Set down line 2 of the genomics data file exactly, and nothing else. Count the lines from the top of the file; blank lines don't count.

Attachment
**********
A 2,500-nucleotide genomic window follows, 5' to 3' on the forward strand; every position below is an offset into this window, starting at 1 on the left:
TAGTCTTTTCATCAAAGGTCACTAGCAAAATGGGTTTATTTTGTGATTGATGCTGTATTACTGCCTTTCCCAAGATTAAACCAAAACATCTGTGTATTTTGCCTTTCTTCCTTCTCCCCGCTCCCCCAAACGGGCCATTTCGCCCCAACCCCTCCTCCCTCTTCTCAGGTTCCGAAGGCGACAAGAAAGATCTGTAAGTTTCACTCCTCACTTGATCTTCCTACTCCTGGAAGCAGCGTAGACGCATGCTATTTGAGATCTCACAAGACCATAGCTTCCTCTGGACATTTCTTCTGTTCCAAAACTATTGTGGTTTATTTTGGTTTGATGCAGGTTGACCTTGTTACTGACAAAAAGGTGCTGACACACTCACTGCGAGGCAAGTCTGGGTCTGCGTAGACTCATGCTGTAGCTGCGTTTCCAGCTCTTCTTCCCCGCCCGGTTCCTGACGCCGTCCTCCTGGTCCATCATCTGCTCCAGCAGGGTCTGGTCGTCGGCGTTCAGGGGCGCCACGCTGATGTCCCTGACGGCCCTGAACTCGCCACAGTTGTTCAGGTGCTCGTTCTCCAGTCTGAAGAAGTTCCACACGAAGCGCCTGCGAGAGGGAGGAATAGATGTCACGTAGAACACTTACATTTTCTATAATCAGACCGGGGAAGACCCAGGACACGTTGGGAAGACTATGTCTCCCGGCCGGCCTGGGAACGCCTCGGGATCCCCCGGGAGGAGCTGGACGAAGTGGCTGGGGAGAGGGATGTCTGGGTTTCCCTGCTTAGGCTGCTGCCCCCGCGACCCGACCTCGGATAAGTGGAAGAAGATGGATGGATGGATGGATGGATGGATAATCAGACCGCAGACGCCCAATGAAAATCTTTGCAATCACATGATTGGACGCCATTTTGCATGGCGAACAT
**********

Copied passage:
TAGTCTTTTCATCAAAGGTCACTAGCAAAATGGGTTTATTTTGTGATTGATGCTGTATTACTGCCTTTCCCAAGATTAAACCAAAACATCTGTGTATTTTGCCTTTCTTCCTTCTCCCCGCTCCCCCAAACGGGCCATTTCGCCCCAACCCCTCCTCCCTCTTCTCAGGTTCCGAAGGCGACAAGAAAGATCTGTAAGTTTCACTCCTCACTTGATCTTCCTACTCCTGGAAGCAGCGTAGACGCATGCTATTTGAGATCTCACAAGACCATAGCTTCCTCTGGACATTTCTTCTGTTCCAAAACTATTGTGGTTTATTTTGGTTTGATGCAGGTTGACCTTGTTACTGACAAAAAGGTGCTGACACACTCACTGCGAGGCAAGTCTGGGTCTGCGTAGACTCATGCTGTAGCTGCGTTTCCAGCTCTTCTTCCCCGCCCGGTTCCTGACGCCGTCCTCCTGGTCCATCATCTGCTCCAGCAGGGTCTGGTCGTCGGCGTTCAGGGGCGCCACGCTGATGTCCCTGACGGCCCTGAACTCGCCACAGTTGTTCAGGTGCTCGTTCTCCAGTCTGAAGAAGTTCCACACGAAGCGCCTGCGAGAGGGAGGAATAGATGTCACGTAGAACACTTACATTTTCTATAATCAGACCGGGGAAGACCCAGGACACGTTGGGAAGACTATGTCTCCCGGCCGGCCTGGGAACGCCTCGGGATCCCCCGGGAGGAGCTGGACGAAGTGGCTGGGGAGAGGGATGTCTGGGTTTCCCTGCTTAGGCTGCTGCCCCCGCGACCCGACCTCGGATAAGTGGAAGAAGATGGATGGATGGATGGATGGATGGATAATCAGACCGCAGACGCCCAATGAAAATCTTTGCAATCACATGATTGGACGCCATTTTGCATGGCGAACAT